The World Pork Expo Junior National is the youth portion of this premier event, held in Des Moines, Iowa in early June. This year, it attracted 975 young people who brought more than 2,200 hogs from 29 different states, including 200 first‐time attendees. The show is sanctioned by junior swine associations, including the National Junior Swine Association (NJSA) and Team Purebred. Pens were brought all the way from Omaha, Nebraska, to accommodate the 24 percent increase in the number of animals exhibited.
The WPX Junior National is a unique opportunity for NJSA members, since the World Pork Expo attracts more than 20,000 industry‐enthusiasts from around the world. In addition to the swine show, young people were able to take part in many educational contests and demonstrations designed to teach animal husbandry, sportsmanship and stockmanship skills.
This year, Maddie Caldwell’s purebred Hampshire gilt, sired by CDO0 Point Taken 257‐3, was selected by Judge Andy Rash, of Illinois, to top the Hampshire division before going on to be named the 2015 Grand Champion NJSA Purebred Gilt Overall. The gilt was selected from among the other breed champions, including gilts from Duroc, Landrace and Yorkshire breeds.
The Grand Champion Purebred Barrow Overall was awarded to Justin Wallace of Indiana. His Hampshire barrow, sired by OTTN3 West Point 60‐3, was selected by Judge Ryan Sites of Oklahoma.
Summer Spectacular a hit
The record‐breaking summer did not stop with the WPX Junior National. The National Junior Summer Spectacular (NJSS) was held in Louisville, Kentucky, June 29‐July 4. More than 600 exhibitors traveled from 26 states to participate in this national event.
Like the WPX Junior National, this event gave youth countless opportunities to improve skills such as public speaking, which will serve them beyond their youth exhibition careers into their professional lives. This aligns with NJSA’s mission to reward excellence, enhance educational opportunities, promote purebred swine and develop young leaders within the industry.
“These events provide youth from across the country with an opportunity to not only gain valuable skills through numerous educational competitions, but also spend valuable time with their families and develop life‐long friendships,” says Brian Arnold, National Swine Registry’s V.P. of Member Outreach and Youth Development.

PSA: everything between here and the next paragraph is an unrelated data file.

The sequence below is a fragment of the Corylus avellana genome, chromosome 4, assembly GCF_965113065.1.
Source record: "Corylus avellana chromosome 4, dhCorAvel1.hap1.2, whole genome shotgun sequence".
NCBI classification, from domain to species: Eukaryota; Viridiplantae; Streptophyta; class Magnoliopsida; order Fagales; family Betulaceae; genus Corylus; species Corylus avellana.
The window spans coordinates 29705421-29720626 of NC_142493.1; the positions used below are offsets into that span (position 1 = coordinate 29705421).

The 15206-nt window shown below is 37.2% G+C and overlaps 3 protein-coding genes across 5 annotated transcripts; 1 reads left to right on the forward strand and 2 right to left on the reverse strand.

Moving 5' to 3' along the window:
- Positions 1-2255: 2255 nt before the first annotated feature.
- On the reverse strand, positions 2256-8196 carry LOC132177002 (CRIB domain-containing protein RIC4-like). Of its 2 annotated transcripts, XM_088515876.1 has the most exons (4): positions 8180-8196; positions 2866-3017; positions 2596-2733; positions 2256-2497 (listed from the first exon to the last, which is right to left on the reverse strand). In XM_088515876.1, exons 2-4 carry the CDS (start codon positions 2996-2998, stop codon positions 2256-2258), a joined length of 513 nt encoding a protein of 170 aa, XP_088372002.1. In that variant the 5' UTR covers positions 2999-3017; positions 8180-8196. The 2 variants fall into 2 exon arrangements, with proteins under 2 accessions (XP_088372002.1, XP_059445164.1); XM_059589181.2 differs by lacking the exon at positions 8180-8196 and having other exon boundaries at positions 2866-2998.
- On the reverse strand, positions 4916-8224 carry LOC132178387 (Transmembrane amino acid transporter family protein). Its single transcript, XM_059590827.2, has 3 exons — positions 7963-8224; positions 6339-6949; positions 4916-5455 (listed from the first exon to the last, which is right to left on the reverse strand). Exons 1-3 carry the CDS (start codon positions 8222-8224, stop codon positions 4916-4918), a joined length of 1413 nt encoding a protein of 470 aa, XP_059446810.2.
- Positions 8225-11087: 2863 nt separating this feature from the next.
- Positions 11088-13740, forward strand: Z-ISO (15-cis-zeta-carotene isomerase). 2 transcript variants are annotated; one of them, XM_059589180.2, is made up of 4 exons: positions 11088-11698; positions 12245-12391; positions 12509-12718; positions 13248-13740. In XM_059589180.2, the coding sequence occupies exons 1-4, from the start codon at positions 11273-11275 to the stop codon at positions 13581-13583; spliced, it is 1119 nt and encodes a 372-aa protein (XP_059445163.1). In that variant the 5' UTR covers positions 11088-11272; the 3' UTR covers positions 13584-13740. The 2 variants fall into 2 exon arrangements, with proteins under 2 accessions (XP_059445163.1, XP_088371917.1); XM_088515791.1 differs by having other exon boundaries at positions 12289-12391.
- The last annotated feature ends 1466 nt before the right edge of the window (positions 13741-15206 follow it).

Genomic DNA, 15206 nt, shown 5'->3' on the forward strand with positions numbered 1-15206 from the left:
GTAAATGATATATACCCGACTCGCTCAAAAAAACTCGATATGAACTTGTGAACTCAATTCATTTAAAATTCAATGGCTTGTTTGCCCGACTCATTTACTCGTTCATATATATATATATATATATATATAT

After all 675 gilt entries were shown at the NJSS, Kayla Baker’s Yorkshire gilt, sired by ABD3 Dress To Kill 1‐3, topped the Purebred Gilt Show, which was evaluated by Jay and Will Winter of Texas.
This year’s NJSS featured a new Grand Champion Bred‐and‐Owned Female Overall. The division was only open to young people who had bred, raised and shown their project and was designed to get young people interested in swine production. Jordan Schippert’s Duroc gilt was sired by NEWI3 Iconic 13‐5 and topped the bred‐and‐owned division.
Bridget Halat of Illinois brought the Yorkshire barrow that topped the nearly 300 Duroc, Hampshire, Landrace and Yorkshire entries to garner the Grand Champion Overall Purebred Barrow title. Her entry was sired by RWG4 The Prophet 4‐1 and was evaluated by Dr. Clint Schwab, Illinois, and Mike McCoy, Ohio.
Halat’s success did not stop there. She was one of two youth exhibitors who marketed their gilts for record prices through the National Swine Registry‐sponsored Summer Type Conference (STC) sale, held in conjunction with NJSS.
Halat’s Duroc gilt first won Grand Champion Duroc Gilt and Reserve Grand Champion Purebred Gilt Overall before she sold for the record price of $27,000 to Meeker Durocs of Illinois. This gilt was sired by HD3 Royalty 19‐2
The second record‐breaking gilt was exhibited by Kallie Brattain of Indiana. Brattain’s entry won fifth overall Hampshire gilt during NJSS before being named Champion Hampshire Gilt in the open STC ring. Her Point Maker 90‐1 daughter then sold to Travis Platt Showpigs, Indiana, for $37,100.
For more highlights from summer shows please visit www.nationalswine.com.